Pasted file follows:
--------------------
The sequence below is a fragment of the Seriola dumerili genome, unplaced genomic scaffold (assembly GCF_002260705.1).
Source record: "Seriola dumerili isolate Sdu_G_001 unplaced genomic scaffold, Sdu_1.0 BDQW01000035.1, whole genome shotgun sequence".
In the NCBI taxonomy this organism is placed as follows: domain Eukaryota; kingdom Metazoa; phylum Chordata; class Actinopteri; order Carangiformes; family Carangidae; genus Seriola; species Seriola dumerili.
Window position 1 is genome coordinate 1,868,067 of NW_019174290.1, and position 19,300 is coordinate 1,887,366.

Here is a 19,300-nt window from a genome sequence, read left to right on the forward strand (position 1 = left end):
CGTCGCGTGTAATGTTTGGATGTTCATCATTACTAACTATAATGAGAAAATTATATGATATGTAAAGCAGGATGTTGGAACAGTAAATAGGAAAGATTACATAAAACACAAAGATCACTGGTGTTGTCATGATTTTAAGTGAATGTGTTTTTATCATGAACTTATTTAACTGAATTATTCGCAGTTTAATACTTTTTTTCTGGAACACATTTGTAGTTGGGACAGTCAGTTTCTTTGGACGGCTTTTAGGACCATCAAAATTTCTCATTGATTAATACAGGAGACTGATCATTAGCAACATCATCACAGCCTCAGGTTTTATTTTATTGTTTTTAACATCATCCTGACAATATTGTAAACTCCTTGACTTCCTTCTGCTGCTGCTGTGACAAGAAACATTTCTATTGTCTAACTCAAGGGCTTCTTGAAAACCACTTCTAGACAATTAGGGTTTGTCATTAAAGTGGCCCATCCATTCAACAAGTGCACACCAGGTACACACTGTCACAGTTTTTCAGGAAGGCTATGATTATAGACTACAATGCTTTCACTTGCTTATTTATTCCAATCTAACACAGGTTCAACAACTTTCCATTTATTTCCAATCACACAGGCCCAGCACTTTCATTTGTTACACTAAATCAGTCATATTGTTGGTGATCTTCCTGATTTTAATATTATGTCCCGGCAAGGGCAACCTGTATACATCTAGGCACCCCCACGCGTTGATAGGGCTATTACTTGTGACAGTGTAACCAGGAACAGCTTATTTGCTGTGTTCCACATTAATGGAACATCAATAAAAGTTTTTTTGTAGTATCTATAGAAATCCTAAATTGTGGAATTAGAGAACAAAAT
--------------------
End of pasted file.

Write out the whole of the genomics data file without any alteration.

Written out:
The sequence below is a fragment of the Seriola dumerili genome, unplaced genomic scaffold (assembly GCF_002260705.1).
Source record: "Seriola dumerili isolate Sdu_G_001 unplaced genomic scaffold, Sdu_1.0 BDQW01000035.1, whole genome shotgun sequence".
In the NCBI taxonomy this organism is placed as follows: domain Eukaryota; kingdom Metazoa; phylum Chordata; class Actinopteri; order Carangiformes; family Carangidae; genus Seriola; species Seriola dumerili.
Window position 1 is genome coordinate 1,868,067 of NW_019174290.1, and position 19,300 is coordinate 1,887,366.

Here is a 19,300-nt window from a genome sequence, read left to right on the forward strand (position 1 = left end):
CGTCGCGTGTAATGTTTGGATGTTCATCATTACTAACTATAATGAGAAAATTATATGATATGTAAAGCAGGATGTTGGAACAGTAAATAGGAAAGATTACATAAAACACAAAGATCACTGGTGTTGTCATGATTTTAAGTGAATGTGTTTTTATCATGAACTTATTTAACTGAATTATTCGCAGTTTAATACTTTTTTTCTGGAACACATTTGTAGTTGGGACAGTCAGTTTCTTTGGACGGCTTTTAGGACCATCAAAATTTCTCATTGATTAATACAGGAGACTGATCATTAGCAACATCATCACAGCCTCAGGTTTTATTTTATTGTTTTTAACATCATCCTGACAATATTGTAAACTCCTTGACTTCCTTCTGCTGCTGCTGTGACAAGAAACATTTCTATTGTCTAACTCAAGGGCTTCTTGAAAACCACTTCTAGACAATTAGGGTTTGTCATTAAAGTGGCCCATCCATTCAACAAGTGCACACCAGGTACACACTGTCACAGTTTTTCAGGAAGGCTATGATTATAGACTACAATGCTTTCACTTGCTTATTTATTCCAATCTAACACAGGTTCAACAACTTTCCATTTATTTCCAATCACACAGGCCCAGCACTTTCATTTGTTACACTAAATCAGTCATATTGTTGGTGATCTTCCTGATTTTAATATTATGTCCCGGCAAGGGCAACCTGTATACATCTAGGCACCCCCACGCGTTGATAGGGCTATTACTTGTGACAGTGTAACCAGGAACAGCTTATTTGCTGTGTTCCACATTAATGGAACATCAATAAAAGTTTTTTTGTAGTATCTATAGAAATCCTAAATTGTGGAATTAGAGAACAAAAT